The prolonged slowdown in the crypto market in the past two quarters has seen many completely abandon the digital assets, significantly driving down global crypto adoption index.
A report by American blockchain analysis firm, Chainalysis, shows that the global cryptocurrency adoption index has fallen by nearly 30 percent in the past one year, to levels not recorded in close to two years.
This, the report says, is a result of the persistent slump in the crypto market in the past three quarters, that saw total global capitalisation of the market fall from over $3 trillion in November last year to just over $900 billion currently.
“Data shows global adoption levelling off in the last year after growing consistently since mid-2019,” the firm said in an excerpt released last week ahead of the full publication of the report.
The adoption index uses five different metrics to rank countries in terms of the number of people who invest the biggest share of their money into cryptocurrencies, based on assessment of activity on crypto exchange platforms.
The metrics include the value of cryptocurrency received on exchanges; total retail value received; and the value of peer-to-peer (P2P) transactions, all weighted against countries’ purchasing power parity (PPP) per capita.
The other two are the total value of cryptocurrency received from decentralised finance (DeFi) protocols and the total retail value of the same, both also weighted against PPP per capita.
Analysts argue that the recent meltdown and slump witnessed in the crypto market was triggered by inflation jitters as countries moved to raise interest rates to contain rising commodity prices.
The drop in adoption globally was ultimately inevitable given the bear market, argues Rufas Kamau, the lead market analyst at financial markets broker, FXPesa in Nairobi.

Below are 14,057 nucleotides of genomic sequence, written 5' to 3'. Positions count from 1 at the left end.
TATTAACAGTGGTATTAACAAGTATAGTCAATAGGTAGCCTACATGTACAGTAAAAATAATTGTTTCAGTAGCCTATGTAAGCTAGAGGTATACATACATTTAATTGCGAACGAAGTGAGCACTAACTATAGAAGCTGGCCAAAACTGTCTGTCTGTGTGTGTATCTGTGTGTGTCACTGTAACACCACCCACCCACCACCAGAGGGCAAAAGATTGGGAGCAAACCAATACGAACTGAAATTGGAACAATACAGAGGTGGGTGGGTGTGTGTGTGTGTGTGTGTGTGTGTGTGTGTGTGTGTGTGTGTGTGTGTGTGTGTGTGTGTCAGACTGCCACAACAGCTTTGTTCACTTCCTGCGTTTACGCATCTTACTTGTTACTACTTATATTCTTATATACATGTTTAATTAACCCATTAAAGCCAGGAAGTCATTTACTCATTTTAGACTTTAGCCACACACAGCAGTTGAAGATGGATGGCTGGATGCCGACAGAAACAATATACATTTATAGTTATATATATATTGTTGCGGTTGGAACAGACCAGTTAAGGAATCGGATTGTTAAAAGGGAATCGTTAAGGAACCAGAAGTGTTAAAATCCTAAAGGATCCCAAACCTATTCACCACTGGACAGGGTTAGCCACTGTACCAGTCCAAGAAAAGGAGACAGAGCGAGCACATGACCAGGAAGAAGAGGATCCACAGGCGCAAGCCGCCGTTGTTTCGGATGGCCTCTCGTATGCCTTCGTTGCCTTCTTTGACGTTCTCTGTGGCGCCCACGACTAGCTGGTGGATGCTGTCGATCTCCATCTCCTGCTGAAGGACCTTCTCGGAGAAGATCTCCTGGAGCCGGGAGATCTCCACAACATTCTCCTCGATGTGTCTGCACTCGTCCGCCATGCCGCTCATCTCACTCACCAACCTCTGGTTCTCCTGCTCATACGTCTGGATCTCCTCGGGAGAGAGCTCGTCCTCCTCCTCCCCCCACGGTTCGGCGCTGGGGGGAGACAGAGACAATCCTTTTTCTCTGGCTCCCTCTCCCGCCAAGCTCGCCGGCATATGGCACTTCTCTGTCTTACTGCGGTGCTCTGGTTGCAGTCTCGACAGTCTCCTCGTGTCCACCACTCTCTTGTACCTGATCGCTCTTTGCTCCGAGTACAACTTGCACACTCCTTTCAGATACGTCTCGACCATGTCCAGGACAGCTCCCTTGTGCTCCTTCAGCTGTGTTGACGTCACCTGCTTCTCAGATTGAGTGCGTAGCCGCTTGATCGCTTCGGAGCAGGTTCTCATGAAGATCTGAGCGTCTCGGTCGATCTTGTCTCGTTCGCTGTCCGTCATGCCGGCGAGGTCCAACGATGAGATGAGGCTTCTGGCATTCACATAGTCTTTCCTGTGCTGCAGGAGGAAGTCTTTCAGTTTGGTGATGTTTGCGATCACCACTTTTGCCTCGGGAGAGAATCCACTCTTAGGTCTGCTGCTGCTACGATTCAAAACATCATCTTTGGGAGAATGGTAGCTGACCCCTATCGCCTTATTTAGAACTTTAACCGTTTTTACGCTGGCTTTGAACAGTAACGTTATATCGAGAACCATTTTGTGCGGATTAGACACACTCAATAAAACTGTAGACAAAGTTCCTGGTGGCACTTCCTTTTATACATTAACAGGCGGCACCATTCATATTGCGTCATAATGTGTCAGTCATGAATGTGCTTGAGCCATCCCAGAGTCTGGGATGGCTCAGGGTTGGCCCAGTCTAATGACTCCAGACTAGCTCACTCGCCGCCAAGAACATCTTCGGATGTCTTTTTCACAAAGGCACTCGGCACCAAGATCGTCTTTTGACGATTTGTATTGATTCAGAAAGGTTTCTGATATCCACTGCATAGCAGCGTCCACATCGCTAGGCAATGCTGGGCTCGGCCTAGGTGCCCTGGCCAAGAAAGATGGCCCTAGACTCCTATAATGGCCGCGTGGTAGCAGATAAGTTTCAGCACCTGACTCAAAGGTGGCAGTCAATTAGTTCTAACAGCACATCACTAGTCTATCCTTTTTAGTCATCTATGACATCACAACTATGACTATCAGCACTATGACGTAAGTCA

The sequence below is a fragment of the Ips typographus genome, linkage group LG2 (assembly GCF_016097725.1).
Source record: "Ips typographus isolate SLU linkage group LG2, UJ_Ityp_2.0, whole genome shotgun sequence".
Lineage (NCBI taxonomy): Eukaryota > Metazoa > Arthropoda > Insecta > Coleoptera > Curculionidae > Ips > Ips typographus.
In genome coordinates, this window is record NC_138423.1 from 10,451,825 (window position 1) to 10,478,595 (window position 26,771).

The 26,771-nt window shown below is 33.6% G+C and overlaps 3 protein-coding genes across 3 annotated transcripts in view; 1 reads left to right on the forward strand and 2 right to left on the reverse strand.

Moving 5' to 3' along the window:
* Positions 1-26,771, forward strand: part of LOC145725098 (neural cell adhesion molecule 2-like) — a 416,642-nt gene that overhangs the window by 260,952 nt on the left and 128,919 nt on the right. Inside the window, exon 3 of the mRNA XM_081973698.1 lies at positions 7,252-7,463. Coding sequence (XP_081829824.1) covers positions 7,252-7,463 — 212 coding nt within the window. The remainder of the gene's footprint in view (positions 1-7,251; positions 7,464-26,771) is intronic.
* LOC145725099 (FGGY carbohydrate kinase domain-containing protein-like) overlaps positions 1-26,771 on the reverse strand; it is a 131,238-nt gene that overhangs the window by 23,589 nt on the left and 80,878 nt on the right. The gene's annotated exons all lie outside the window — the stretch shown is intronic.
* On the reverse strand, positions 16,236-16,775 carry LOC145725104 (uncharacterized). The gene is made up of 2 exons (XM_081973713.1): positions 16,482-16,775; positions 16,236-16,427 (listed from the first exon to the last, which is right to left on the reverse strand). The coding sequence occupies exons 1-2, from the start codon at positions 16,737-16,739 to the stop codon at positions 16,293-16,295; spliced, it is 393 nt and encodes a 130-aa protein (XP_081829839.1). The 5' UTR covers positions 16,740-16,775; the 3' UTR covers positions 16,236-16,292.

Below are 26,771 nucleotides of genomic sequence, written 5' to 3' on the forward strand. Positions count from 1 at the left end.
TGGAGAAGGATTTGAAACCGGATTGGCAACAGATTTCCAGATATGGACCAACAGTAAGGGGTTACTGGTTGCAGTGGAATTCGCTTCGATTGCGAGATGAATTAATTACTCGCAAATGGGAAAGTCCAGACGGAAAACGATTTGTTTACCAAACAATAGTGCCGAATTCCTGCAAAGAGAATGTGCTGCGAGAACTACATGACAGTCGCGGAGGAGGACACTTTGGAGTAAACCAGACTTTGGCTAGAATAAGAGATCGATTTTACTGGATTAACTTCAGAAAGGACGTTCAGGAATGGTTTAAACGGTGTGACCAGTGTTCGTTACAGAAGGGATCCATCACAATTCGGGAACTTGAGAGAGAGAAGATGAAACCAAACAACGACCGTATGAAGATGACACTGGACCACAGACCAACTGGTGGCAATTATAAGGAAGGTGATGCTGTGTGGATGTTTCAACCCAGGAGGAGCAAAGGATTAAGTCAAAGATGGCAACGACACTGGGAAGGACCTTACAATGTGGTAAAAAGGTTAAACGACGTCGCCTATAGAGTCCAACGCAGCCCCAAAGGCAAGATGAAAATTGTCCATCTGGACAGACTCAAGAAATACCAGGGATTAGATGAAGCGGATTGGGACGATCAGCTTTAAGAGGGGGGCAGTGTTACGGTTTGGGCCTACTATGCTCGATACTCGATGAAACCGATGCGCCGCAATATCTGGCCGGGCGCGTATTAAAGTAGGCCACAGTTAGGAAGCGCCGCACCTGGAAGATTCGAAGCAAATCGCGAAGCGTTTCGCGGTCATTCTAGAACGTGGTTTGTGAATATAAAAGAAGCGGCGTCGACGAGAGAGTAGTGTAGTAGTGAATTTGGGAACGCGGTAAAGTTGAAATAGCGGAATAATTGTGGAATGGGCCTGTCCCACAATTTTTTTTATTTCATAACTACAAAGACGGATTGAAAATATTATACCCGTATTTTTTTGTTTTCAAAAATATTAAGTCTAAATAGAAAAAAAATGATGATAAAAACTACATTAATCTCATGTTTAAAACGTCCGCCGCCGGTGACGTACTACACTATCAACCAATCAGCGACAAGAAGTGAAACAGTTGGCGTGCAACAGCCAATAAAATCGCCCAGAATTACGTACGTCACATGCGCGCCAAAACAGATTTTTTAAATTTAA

“With central banks tightening policy around the world, inflation rising higher, and commodity prices skyrocketing, household budgets are stretched and little is left for investments in volatile assets like crypto and stocks,” Mr Kamau told The EastAfrican.
“Investors have been treating digital assets as risk assets similar to equities. So, when the market conditions are positive and they switch to risk-on mode, bull markets happen in both equities and crypto.”
Mr Kamau, once the tight economic conditions start loosening and authorities start relenting on their monetary and fiscal policies, the market will revamp and adoption could improve.
“Users in lower middle and upper middle-income countries often rely on cryptocurrency to send remittances, preserve their savings in times of fiat currency volatility, and fulfil other financial needs unique to their economies,” the excerpt states.
In Kenya, some crypto research firms estimate that there are about six million crypto owners and 12 million in East Africa, but some analysts argue that the number is significantly lower.